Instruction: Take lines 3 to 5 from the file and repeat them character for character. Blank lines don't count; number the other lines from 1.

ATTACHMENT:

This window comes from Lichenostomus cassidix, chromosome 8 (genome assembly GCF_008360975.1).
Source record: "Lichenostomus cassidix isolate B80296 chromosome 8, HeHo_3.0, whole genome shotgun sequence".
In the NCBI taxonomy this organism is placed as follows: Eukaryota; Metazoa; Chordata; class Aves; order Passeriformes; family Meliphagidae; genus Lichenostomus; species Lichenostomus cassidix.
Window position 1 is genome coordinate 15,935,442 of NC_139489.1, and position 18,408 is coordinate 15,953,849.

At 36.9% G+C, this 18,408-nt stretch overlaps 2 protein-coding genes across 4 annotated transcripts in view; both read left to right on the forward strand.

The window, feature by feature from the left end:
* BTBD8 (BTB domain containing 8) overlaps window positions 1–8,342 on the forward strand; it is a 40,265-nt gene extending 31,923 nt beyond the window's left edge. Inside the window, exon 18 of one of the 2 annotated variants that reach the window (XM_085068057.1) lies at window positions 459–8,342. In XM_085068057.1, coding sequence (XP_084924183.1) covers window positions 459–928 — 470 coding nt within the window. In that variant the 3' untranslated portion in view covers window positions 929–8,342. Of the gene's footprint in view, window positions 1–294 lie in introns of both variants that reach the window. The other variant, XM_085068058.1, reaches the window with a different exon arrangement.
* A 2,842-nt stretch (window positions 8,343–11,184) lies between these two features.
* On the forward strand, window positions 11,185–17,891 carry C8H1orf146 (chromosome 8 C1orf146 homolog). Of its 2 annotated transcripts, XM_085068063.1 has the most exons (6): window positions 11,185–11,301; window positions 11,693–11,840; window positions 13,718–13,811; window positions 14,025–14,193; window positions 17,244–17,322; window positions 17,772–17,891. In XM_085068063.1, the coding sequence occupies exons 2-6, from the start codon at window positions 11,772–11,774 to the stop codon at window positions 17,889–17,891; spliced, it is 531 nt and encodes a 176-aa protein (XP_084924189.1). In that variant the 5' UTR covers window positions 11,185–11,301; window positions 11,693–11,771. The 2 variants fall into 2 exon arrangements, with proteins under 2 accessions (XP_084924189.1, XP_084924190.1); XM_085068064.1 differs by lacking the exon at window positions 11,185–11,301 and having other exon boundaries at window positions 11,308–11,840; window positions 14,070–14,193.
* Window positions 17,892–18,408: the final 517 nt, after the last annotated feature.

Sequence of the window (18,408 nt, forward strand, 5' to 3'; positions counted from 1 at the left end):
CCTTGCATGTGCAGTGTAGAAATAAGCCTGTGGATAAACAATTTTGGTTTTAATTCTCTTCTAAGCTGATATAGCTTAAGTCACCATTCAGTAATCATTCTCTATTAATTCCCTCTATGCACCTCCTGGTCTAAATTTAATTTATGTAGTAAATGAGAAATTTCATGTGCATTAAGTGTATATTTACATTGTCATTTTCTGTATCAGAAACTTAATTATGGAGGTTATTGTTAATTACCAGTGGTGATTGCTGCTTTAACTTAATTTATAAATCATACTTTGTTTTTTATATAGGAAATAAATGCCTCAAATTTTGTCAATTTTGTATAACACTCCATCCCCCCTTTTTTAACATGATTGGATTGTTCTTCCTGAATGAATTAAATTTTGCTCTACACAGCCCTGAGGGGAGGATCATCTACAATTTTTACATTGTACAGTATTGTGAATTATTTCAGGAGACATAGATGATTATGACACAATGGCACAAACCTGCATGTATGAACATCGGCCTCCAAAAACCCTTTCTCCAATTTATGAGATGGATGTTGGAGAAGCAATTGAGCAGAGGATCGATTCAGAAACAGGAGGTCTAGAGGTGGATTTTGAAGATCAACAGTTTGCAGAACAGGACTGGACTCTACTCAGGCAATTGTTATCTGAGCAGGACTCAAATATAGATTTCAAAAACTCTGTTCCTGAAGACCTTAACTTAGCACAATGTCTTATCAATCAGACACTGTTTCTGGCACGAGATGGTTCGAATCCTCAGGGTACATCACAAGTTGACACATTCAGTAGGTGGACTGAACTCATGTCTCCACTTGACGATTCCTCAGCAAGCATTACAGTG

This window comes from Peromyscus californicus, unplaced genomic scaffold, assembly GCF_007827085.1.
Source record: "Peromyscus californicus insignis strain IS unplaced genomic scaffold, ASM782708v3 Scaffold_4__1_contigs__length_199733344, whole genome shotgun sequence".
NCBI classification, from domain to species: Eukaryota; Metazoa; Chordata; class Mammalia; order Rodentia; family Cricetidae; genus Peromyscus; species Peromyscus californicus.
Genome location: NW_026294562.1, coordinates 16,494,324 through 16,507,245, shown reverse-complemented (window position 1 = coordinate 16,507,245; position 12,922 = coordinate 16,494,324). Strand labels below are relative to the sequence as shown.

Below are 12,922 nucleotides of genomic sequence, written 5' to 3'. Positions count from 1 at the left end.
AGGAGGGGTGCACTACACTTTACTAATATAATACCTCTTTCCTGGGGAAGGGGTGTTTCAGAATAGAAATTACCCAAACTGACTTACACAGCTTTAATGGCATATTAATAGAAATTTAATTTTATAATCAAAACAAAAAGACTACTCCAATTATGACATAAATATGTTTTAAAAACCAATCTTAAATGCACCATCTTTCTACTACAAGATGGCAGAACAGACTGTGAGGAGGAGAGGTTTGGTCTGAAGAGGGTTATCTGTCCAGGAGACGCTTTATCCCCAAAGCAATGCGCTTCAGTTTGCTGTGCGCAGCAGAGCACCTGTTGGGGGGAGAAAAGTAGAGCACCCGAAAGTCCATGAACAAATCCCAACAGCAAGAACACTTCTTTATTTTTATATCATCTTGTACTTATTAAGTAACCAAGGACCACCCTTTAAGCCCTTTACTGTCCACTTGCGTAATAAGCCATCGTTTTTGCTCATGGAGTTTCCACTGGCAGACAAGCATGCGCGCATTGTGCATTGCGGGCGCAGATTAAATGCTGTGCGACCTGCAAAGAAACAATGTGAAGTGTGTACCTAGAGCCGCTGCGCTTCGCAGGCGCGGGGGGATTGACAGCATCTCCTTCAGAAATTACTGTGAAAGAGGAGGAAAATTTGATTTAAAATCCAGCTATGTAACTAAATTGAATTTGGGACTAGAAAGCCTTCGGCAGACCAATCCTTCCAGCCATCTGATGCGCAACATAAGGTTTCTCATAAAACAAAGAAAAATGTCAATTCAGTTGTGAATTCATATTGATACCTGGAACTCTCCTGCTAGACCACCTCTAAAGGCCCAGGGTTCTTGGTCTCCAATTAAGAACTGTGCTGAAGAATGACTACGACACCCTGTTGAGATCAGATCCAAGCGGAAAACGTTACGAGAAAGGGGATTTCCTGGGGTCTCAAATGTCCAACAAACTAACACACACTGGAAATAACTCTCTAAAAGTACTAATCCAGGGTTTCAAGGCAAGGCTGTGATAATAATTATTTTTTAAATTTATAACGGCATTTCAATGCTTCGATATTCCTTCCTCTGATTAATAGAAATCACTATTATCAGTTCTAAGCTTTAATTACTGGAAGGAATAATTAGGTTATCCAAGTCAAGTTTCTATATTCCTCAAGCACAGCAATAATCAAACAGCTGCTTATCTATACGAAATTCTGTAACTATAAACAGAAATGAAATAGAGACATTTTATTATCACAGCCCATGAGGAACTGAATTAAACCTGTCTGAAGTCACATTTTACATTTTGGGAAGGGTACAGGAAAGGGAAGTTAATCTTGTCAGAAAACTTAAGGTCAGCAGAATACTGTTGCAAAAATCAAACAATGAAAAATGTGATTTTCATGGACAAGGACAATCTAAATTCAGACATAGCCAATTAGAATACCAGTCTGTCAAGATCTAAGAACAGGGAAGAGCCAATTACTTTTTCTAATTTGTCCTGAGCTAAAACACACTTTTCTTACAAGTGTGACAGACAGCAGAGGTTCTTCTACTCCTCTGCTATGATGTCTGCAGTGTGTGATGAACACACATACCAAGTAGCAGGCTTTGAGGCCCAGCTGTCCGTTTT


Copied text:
In the NCBI taxonomy this organism is placed as follows: Eukaryota; Metazoa; Chordata; class Aves; order Passeriformes; family Meliphagidae; genus Lichenostomus; species Lichenostomus cassidix.
Window position 1 is genome coordinate 15,935,442 of NC_139489.1, and position 18,408 is coordinate 15,953,849.

At 36.9% G+C, this 18,408-nt stretch overlaps 2 protein-coding genes across 4 annotated transcripts in view; both read left to right on the forward strand.